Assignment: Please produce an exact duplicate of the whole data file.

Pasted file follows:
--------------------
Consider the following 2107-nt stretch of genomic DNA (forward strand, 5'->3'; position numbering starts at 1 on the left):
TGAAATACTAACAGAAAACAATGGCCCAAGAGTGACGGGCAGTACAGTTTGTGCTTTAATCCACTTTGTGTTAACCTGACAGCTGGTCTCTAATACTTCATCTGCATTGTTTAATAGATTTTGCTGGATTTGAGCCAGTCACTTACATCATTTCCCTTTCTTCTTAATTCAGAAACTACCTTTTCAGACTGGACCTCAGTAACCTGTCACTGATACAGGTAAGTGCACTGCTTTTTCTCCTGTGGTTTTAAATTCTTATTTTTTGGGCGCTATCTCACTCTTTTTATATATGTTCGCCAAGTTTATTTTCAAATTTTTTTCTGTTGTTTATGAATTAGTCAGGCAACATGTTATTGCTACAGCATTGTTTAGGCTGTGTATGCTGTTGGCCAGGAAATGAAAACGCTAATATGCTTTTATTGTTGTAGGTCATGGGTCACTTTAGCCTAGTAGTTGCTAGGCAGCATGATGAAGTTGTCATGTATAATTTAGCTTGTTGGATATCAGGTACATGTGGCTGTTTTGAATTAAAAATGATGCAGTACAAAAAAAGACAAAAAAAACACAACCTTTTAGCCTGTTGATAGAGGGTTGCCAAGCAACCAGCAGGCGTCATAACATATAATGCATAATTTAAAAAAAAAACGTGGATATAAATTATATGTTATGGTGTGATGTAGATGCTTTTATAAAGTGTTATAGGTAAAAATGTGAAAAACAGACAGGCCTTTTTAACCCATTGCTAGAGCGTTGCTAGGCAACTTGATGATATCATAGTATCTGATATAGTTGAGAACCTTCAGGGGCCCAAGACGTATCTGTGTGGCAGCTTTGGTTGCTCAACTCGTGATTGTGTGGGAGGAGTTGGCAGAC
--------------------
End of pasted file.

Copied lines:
Consider the following 2107-nt stretch of genomic DNA (forward strand, 5'->3'; position numbering starts at 1 on the left):
TGAAATACTAACAGAAAACAATGGCCCAAGAGTGACGGGCAGTACAGTTTGTGCTTTAATCCACTTTGTGTTAACCTGACAGCTGGTCTCTAATACTTCATCTGCATTGTTTAATAGATTTTGCTGGATTTGAGCCAGTCACTTACATCATTTCCCTTTCTTCTTAATTCAGAAACTACCTTTTCAGACTGGACCTCAGTAACCTGTCACTGATACAGGTAAGTGCACTGCTTTTTCTCCTGTGGTTTTAAATTCTTATTTTTTGGGCGCTATCTCACTCTTTTTATATATGTTCGCCAAGTTTATTTTCAAATTTTTTTCTGTTGTTTATGAATTAGTCAGGCAACATGTTATTGCTACAGCATTGTTTAGGCTGTGTATGCTGTTGGCCAGGAAATGAAAACGCTAATATGCTTTTATTGTTGTAGGTCATGGGTCACTTTAGCCTAGTAGTTGCTAGGCAGCATGATGAAGTTGTCATGTATAATTTAGCTTGTTGGATATCAGGTACATGTGGCTGTTTTGAATTAAAAATGATGCAGTACAAAAAAAGACAAAAAAAACACAACCTTTTAGCCTGTTGATAGAGGGTTGCCAAGCAACCAGCAGGCGTCATAACATATAATGCATAATTTAAAAAAAAAACGTGGATATAAATTATATGTTATGGTGTGATGTAGATGCTTTTATAAAGTGTTATAGGTAAAAATGTGAAAAACAGACAGGCCTTTTTAACCCATTGCTAGAGCGTTGCTAGGCAACTTGATGATATCATAGTATCTGATATAGTTGAGAACCTTCAGGGGCCCAAGACGTATCTGTGTGGCAGCTTTGGTTGCTCAACTCGTGATTGTGTGGGAGGAGTTGGCAGAC